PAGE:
Natural Hypoteneese 
Word Origin
hypoteneese (n) plural of hypotenuse

Copyright 2008 by Paul Niquette.  All rights reserved..

ack in some indefinitely early age, we have been taught the Pythagoras Theorem, "The square of the hypotenuse of a right triangle is equal to the sum of the squares on the other two sides."  For more than 25 centuries, the Theorem has been learned and found useful.  Never mind that in modern times it has been misquoted in a popular film and lampooned in a world-class groaner

Just as famous in our scholastic youth was the "three|four|five triangle," wherein integers 3 and 4 provide the dimensions for the two sides and 5 represents the length of the hypotenuse.  Accordingly, the square of five (52 = 25) equals the square of three (32 = 9) plus the square of four (42 = 16). 

An unlimited number of triangles can each have 5 for their hypoteneese.  The square of their common hypotenuse 25 can be produced as the sum of 12 integer pairs... 

1 + 24 = 25 2 + 23 = 25 3 + 22 = 25
12 + 13 = 25

The members of only one pair, 9+16=25, are both squares of integers.  The dimensions in other pairs are generally not integers, one or both will be irrational numbers formed as products, each pair including the square root of at least one prime integer...

1|2(2)1/2(3)1/2|5 (2)1/2|(23)1/2|5 (3)1/2|(2)1/2(11)1/2|5

In mathematics, positive integers are also called natural numbers.  For Natural Hypoteneese puzzle, we shall define a natural hypotenuse as an integer that can be formed as the square root of the sum of the squares of two integers.  The "three-four-five triangle" offers the smallest natural hypotenuse.  Don't you wonder how many other right triangles exist that have integers for all three sides?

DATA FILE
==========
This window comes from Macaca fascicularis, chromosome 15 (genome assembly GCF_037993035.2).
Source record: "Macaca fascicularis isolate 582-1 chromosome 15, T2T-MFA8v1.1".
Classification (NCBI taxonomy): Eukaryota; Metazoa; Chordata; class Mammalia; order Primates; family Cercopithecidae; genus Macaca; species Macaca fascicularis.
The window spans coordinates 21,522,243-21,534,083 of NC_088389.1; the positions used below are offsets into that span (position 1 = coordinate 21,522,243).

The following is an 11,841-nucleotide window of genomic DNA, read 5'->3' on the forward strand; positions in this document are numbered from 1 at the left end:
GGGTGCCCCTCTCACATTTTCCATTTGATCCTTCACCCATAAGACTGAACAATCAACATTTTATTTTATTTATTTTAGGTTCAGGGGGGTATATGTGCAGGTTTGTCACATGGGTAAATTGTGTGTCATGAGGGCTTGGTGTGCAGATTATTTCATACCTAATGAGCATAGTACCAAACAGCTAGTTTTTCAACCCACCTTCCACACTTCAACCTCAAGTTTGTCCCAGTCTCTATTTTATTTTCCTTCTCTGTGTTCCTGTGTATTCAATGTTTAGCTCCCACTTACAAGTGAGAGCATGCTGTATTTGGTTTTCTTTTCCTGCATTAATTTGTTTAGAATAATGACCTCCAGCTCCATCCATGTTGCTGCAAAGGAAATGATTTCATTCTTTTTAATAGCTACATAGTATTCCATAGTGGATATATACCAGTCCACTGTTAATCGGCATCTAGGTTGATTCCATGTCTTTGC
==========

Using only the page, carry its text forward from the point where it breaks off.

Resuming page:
epicted in the graph below are the dimensions of 15 triangles with Natural Hypoteneese plotted according to the lengths of their non-hypoteneese.  The "three|four|five triangle" sits in the lower left corner of the graph.  Some observations...

  • A straight line is clearly formed by integer multiples of the "three|four|five triangle."  Thus, we have 6|8|10, 9|12|15,...24|32|40... 
  • Note, there are an unlimited number of members in this family of Natural Hypoteneese.  Their dimensions are given by 3n|4n|5n| for n = 1, 2,...
  • The 8|15|17 triangle marks the beginning of another family of Natural Hypoteneese, formed as 8n|15n|17n.  The next member (n = 2) is shown on the graph as 16|30|34.
  • Likewise for 20|21|29, which begins another family of Natural Hypoteneese, with 20n|21n|29n, such that for n = 2, the triangle 40|42|58 lies outside the graph boundaries.

here is something interesting about the 5|12|13 triangle.  As with any triangle having a  natural hypotenuse, 5|12|13 is the first member on a straight line in the graph indicating a family of Natural Hypoteneese, each member being formed by multiples.  The graph shows 5n|12n|13n producing 10|24|26 for n = 2. 

The triangle 5|12|13 is also the second member of another whole family, which begins with our old friend the "three|four|five triangle."  This family of Natural Hypoteneese includes 7|24|25 and 9|40|41, which you will notice do not lie along a straight line in the graph.

What is the formula for the family of Natural Hypoteneese
that includes 5, 13, 25, 41?

Word Origin

Everybody knows (a) that hypotenuse means the side of a right triangle opposite the right angle and (b) that goose means a web-footed, long-necked, typically gregarious, migratory, aquatic bird -- so gregarious, apparently, that (c) goose has been awarded the word geese for its plural not gooses

Now, hypotenuse is not known for being gregarious, there being only one per right triangle.  In all of history, perhaps no occasion has arisen that called for the plural of hypotenuse. For this puzzle, solvers are invited to think of hypotenuses in groups or families, for which using the word hypoteneese seems appropriate.